The Dwarf develops the picture he took and runs to tell Mr. Dark, who rushes to the storm drain where the two boys were hiding. He lifts the cover, but there is nothing there except old newspapers, gum, and old cigars.
Meanwhile, Charles sits upstairs in the library, having spent hours in researching the carnival. Not only that, Charles has also delved into poetic expressions of the angst and evil that he finds expressed in the carnival, summed up in the Shakespeare line from Macbeth: "Something Wicked This Way Comes." The boys knock at his door forty-five minutes late, having spent the day hiding in various places: garages, trees, and churches. They sit down next to the books that Charles had been reading and tell them the whole story of their experiences with the carnival, leaving nothing out. After they are finished, Charles looks at the boys and says, "I believe."
Charles shows the boys advertisements from 1846, 1860, 1888, and 1910 reading "J.C. Cooger and G.M. Present the Pandemonium Theater Co. Combined Side Shows and Unnatural Museums International!" The initials on the name are the same as the posters now up all over town. Charles, Jim, and Will stay up discussing the carnival, and Charles ruminates that "the carnival preys on "individuals with no one, they think, or no one actual, to answer their 'Help!'" Charles concludes, however, that there is still hope, as he could sense fear in Mr. Dark when they talked at the tobacconist. Mr. Dark would not have been afraid if he was invincible, so there must be a way to beat him.
Charles continues, saying that the way to hold together against forces like those of the carnival is through love and "common cause." He sums up: "Really knowing is good. Not knowing, or refusing to know, is bad, or amoral at least. You can't act if you don't know. Acting without knowing takes you right off the cliff."
Charles then imagines that the carnival represents the history of those who feed off of other people's unhappiness and fear, surviving indefinitely with the magical aid of the carousel. He decides that the carnival doesn't represent death, but rather our shared fear of death -- our fear of the images of death, whether actual pictures or the signs of aging. Essentially, the carnival plays on these fears, presenting the carousel as a way of escaping the anxieties of age, ignorance, death. Charles thus imagines that the carnival members were those who gave in to the promise of an easy solution, and who became indebted to the carnival as a result, serving indefinitely as "freaks."
They begin to discuss how the carnival can be stopped, but just as they begin, Charles hears the door to the library open and close. He tells the boys to hide as he stays behind and waits.
Charles is reading books on the devil and the supernatural and wonders if the carnival freaks are pure evil and the boys are pure good. The answer - at least according to him - seems to be no. This even applies to the Illustrated Man (to whom Charles refers as the "Illustrated Marvel"). But Charles senses something ominous - and possibly evil - just ahead. Something wicked this way comes, and it is sure to bring even greater horrors and mysteries.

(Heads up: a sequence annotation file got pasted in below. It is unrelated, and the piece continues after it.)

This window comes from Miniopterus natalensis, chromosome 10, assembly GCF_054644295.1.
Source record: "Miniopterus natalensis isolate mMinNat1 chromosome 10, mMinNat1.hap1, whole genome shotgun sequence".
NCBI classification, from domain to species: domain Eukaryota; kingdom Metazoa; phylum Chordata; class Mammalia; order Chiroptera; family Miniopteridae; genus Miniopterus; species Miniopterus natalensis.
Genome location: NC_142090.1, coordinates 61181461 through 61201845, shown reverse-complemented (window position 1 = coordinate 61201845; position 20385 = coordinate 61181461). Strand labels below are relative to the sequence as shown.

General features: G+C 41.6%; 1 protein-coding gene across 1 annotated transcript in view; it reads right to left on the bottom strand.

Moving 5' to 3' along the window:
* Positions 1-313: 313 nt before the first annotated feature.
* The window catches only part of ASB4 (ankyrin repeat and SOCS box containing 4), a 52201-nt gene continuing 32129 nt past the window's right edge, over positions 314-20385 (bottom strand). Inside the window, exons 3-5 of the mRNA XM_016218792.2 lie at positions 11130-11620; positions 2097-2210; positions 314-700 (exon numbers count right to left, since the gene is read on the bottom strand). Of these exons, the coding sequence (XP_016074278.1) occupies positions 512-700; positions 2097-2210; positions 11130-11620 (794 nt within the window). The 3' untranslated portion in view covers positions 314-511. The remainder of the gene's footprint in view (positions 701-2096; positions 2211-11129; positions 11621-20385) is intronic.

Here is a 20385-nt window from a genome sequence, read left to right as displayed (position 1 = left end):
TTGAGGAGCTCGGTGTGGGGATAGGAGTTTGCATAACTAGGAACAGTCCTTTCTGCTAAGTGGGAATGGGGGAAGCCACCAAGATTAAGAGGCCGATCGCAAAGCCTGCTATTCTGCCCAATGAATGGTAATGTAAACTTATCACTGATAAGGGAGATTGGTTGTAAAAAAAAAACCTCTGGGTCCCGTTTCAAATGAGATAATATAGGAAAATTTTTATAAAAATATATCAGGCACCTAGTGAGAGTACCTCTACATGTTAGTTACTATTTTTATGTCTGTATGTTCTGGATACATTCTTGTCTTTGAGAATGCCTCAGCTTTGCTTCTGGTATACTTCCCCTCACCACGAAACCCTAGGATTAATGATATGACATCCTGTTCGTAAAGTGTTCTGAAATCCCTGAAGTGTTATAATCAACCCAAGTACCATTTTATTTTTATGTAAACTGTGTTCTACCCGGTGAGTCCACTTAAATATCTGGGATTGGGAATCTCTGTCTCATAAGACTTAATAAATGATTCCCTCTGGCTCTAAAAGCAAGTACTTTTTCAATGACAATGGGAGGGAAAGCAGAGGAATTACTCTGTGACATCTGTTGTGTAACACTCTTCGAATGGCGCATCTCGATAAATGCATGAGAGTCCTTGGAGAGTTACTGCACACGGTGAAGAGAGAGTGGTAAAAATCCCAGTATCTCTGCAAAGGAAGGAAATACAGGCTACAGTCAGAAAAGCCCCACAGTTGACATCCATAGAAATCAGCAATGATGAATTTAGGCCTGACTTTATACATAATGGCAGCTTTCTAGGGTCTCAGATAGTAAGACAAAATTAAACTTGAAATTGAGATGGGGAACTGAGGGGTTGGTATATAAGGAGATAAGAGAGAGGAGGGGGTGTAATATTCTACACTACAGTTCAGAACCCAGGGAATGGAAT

The discussion about the "autumn people" gets to the heart of the good vs. evil theme that was first introduced near the beginning of the book. In Chapter 37, Charles reflected on the boys and circus freaks and decided that neither was really pure good or pure evil. In Chapter 38, this concept is elaborated upon. Most people are neither all autumn nor all summer. "Most of us are half-and-half. The august noon in us works to stave off the November chills. We survive by what little Fourth of July wits we've stashed away. But there are times when we're all autumn people".
Charles is trying to express through his monologues exactly how the carnival makes him feel. Did Mr. Dark really participate in the Black Plague or the murder of Julius Caesar? Maybe, maybe not. The point here is that this is how the carnival makes Charles feel. Charles feels that the carnival represents something dark that has been with humankind since its first days. It's an age-old force that strikes when the collective mood of a population is at low ebb, which strives to make things even worse, leaving chaos in its wake.
Charles's musings on the carnival have drawn its nature into more focus. We see now why he thought earlier that the "freaks" are not themselves evil. Rather, they are trapped in indentured servitude, seduced by the carnival's promises of youth (or older age). The carnival itself is "like people, only more so." It is a product of people's sins and desires.
Another idea that Charles reflects upon -- that Death does not really exist -- is important to the theme of acceptance, which will become the dominant theme of the book. Throughout the novel, Charles has been obsessed with what he feels to be his old age. Why? Because deep down, he sees his age as a sign of approaching death. However, the notion that death does not exist changes the whole equation. If death is indeed Nothing, then there is no need to fear death, and no need to obsess over old age. As Charles's musings turn from Death to the carousel, this shift becomes even more apparent. In the beginning, he was obsessed with wanting to be younger. Now, however, even though the boys have told him that there is a carousel that will make him younger, he does not want to ride it. He knows that it will not make him happy. He may appear younger, but he will not actually be any younger. His thoughts will remain the same, and he will have abandoned his friends and family. While he may still be upset at the physical limitations of his age, he is beginning to come to terms with himself.